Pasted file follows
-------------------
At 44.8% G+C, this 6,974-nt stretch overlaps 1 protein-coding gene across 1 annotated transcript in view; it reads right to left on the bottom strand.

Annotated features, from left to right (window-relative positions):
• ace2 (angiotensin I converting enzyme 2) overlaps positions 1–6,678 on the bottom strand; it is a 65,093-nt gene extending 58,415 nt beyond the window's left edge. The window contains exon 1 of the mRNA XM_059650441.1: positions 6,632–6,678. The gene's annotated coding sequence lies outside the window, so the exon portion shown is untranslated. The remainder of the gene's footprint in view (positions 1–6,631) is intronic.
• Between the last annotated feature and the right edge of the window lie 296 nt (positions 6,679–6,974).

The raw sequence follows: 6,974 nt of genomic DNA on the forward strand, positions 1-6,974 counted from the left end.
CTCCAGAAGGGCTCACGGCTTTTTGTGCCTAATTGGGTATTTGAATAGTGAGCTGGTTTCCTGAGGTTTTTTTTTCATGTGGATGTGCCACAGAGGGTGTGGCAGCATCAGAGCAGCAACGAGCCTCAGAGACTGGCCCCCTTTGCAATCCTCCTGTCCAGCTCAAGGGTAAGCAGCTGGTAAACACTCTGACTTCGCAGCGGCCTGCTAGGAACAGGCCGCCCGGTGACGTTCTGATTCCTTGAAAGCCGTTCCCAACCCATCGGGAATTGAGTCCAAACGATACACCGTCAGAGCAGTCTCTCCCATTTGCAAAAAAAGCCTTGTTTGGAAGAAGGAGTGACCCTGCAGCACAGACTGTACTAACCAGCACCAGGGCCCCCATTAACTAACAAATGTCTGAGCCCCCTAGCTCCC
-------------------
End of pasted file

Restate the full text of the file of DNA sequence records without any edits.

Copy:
At 44.8% G+C, this 6,974-nt stretch overlaps 1 protein-coding gene across 1 annotated transcript in view; it reads right to left on the bottom strand.

Annotated features, from left to right (window-relative positions):
• ace2 (angiotensin I converting enzyme 2) overlaps positions 1–6,678 on the bottom strand; it is a 65,093-nt gene extending 58,415 nt beyond the window's left edge. The window contains exon 1 of the mRNA XM_059650441.1: positions 6,632–6,678. The gene's annotated coding sequence lies outside the window, so the exon portion shown is untranslated. The remainder of the gene's footprint in view (positions 1–6,631) is intronic.
• Between the last annotated feature and the right edge of the window lie 296 nt (positions 6,679–6,974).

The raw sequence follows: 6,974 nt of genomic DNA on the forward strand, positions 1-6,974 counted from the left end.
CTCCAGAAGGGCTCACGGCTTTTTGTGCCTAATTGGGTATTTGAATAGTGAGCTGGTTTCCTGAGGTTTTTTTTTCATGTGGATGTGCCACAGAGGGTGTGGCAGCATCAGAGCAGCAACGAGCCTCAGAGACTGGCCCCCTTTGCAATCCTCCTGTCCAGCTCAAGGGTAAGCAGCTGGTAAACACTCTGACTTCGCAGCGGCCTGCTAGGAACAGGCCGCCCGGTGACGTTCTGATTCCTTGAAAGCCGTTCCCAACCCATCGGGAATTGAGTCCAAACGATACACCGTCAGAGCAGTCTCTCCCATTTGCAAAAAAAGCCTTGTTTGGAAGAAGGAGTGACCCTGCAGCACAGACTGTACTAACCAGCACCAGGGCCCCCATTAACTAACAAATGTCTGAGCCCCCTAGCTCCC